PARIS – For some time now, there has been concern that central bankers have “run out of bullets.” Having lowered their policy rates to near zero, they have engaged in increasingly extravagant measures such as “quantitative easing” and “forward guidance.” Given the fog cast over real economic activity by the financial crisis, it is difficult to offer a definitive assessment of just how well or badly those measures have worked. But it is clear that there must be a better way to do things.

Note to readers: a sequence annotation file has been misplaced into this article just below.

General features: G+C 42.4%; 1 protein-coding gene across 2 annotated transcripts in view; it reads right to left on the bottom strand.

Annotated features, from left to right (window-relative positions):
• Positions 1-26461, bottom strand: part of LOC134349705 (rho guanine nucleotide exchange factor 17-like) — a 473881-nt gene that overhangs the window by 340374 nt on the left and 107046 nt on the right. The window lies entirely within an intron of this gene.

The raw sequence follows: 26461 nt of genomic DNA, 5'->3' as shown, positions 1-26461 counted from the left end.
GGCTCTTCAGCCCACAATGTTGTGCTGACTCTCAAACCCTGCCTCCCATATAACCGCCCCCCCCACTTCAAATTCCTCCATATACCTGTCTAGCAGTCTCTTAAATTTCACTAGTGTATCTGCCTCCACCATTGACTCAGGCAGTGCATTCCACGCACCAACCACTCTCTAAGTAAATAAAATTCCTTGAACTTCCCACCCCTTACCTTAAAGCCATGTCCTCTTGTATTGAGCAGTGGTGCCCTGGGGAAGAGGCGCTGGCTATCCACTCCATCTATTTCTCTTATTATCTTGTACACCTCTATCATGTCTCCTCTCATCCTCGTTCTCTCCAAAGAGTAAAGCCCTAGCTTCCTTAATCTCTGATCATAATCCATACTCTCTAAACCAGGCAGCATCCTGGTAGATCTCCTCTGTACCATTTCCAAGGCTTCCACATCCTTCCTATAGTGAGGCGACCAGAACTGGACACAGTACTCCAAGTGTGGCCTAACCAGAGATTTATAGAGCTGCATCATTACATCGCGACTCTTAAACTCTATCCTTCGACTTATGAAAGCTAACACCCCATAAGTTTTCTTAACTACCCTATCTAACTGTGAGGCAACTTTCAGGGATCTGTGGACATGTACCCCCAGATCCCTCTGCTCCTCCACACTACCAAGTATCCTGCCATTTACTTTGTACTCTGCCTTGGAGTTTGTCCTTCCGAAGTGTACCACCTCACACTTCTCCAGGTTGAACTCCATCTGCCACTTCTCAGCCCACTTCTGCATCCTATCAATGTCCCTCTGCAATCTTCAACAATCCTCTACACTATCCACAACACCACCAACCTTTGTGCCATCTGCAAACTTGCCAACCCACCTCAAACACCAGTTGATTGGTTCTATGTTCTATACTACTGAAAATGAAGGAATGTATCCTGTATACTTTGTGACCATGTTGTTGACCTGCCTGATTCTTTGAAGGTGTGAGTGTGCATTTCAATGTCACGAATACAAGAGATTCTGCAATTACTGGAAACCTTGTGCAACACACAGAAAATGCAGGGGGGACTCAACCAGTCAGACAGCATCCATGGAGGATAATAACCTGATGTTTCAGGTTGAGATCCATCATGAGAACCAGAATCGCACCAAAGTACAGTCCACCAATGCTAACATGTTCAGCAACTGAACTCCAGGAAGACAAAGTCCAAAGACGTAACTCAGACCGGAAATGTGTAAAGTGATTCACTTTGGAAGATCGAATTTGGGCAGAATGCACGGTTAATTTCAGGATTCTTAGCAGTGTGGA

There is no longer any reason to let the zero bound on nominal interest rates continue to hamper monetary policy. A simple and elegant solution is to phase in a switchover to a fully electronic currency, where paying interest, positive or negative, requires only the push of a button. And with paper money – particularly large-denomination notes – arguably doing more harm than good, currency modernization is long overdue. Using an electronic currency, central banks could continue to stabilize inflation exactly as they do now. (Citigroup’s chief economist, Willem Buiter, has suggested numerous ways to address the constraint of paper currency, but eliminating it is the easiest.)